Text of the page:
Source: Studying Teacher Education, Volume 6, Issue 2, August 2010, pages 161 – 174.
(Reviewed by the Portal Team)
This article describes a collaborative research journey undertaken at the University of Edinburgh, which has a strong reputation for research.
The researchers' purpose was to find a research identity in a university department with a strong commitment to training of student teachers but which existed within a university that has a strong reputation for research.
The research question for the study began as “What kind of a research culture do we want and how can we get it?”
The researchers who undertook the journey were a group of nine teacher educators within the Department of Curriculum Research and Development, part of the university's School of Education. The participants included established and new staff, research active and research beginners.
The methodology was linked to the decision to take a journey as a group.
The journey became the focus of their self-study through a number of exchange platforms including collaborative meetings, agendas which embraced equity and social justice, a shared blog space for self-reflection, and engagement with others through partnership conferences.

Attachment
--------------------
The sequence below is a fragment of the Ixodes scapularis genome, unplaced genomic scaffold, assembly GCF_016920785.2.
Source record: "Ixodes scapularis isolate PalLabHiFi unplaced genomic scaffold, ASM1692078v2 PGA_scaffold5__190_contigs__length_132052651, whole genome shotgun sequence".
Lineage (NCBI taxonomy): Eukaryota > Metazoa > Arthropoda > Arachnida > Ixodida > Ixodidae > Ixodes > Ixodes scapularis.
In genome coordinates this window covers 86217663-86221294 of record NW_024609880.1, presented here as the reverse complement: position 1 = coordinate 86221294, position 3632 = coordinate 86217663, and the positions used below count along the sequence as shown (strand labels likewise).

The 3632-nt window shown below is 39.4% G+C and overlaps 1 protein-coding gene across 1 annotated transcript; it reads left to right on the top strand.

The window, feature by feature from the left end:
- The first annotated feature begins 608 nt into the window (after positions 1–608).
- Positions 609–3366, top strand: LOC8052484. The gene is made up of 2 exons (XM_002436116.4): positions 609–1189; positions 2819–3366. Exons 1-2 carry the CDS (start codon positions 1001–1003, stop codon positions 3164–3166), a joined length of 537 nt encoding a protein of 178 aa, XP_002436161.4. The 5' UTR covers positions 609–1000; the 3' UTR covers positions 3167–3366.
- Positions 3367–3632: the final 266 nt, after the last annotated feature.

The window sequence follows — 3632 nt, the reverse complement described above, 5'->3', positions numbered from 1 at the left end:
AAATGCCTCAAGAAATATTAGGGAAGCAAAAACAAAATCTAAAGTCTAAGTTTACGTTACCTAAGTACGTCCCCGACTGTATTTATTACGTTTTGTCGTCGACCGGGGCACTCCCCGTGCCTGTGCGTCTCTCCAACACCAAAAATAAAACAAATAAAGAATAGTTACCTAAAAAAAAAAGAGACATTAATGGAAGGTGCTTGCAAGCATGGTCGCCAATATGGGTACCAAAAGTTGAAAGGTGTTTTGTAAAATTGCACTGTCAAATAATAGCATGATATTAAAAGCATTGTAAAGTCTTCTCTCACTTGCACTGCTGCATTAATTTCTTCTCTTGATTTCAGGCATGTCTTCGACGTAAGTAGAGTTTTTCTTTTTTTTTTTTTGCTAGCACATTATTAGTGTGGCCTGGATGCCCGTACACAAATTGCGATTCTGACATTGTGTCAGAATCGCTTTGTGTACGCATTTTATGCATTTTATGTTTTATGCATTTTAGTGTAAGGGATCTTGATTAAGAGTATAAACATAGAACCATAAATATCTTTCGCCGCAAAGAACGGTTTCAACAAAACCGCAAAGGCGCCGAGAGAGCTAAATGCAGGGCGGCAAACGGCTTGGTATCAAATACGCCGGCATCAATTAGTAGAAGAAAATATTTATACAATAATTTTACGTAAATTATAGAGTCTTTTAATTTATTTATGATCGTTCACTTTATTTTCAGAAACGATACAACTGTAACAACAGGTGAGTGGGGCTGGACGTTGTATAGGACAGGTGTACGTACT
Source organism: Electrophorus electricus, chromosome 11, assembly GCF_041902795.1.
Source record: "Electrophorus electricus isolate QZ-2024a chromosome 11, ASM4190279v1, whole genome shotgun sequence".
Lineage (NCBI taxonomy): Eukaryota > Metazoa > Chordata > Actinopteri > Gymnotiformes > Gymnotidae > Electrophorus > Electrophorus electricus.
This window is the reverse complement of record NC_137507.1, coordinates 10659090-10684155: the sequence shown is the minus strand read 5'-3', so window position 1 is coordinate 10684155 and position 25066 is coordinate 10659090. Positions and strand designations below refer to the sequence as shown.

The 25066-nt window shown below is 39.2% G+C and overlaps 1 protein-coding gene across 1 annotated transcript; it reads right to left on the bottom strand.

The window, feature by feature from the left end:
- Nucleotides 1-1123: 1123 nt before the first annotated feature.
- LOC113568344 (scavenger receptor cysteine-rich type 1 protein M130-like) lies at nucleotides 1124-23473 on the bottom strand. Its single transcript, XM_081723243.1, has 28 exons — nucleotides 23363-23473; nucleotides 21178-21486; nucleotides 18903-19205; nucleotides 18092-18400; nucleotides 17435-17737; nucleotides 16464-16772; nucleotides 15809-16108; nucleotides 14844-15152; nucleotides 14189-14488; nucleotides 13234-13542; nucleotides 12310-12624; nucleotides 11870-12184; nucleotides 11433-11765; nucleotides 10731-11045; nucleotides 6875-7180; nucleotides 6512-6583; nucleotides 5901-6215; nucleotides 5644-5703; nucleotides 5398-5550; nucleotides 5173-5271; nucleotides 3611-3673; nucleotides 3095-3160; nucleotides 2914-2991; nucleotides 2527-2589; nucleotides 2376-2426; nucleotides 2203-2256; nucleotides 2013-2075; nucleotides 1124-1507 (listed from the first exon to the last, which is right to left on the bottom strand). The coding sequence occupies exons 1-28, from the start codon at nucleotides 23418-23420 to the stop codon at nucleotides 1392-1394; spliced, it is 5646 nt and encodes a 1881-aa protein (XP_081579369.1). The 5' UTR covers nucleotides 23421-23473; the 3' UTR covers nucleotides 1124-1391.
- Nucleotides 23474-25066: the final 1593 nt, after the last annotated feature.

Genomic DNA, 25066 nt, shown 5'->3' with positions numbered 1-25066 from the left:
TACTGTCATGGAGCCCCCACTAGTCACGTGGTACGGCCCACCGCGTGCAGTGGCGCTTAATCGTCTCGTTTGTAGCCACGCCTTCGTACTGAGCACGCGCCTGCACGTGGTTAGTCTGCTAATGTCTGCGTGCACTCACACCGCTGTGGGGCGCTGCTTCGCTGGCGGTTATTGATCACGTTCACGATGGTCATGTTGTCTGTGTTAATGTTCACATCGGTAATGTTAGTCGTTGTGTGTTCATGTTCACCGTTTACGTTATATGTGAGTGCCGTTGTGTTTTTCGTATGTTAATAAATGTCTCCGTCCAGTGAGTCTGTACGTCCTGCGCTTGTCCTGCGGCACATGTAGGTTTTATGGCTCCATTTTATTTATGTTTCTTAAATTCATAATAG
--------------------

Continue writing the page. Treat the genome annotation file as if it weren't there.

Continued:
Data were qualitative and focused on the ambitions, frustrations, and achievements of the participants as revealed through personal writing on a blog.
This self-study reveals several findings:
First, all the researchers discovered a new collegiality. The researchers realized that they could easily engage in a shared dialogue on research interests, in research approaches and in their personal struggles to find a research identity.
Second, the tension between an identity as educator with a sense of responsibility to students and that of a researcher.
Finally, the researchers have discovered that they need to adopt strategies to help them in issues of time and work balance between teaching and researching.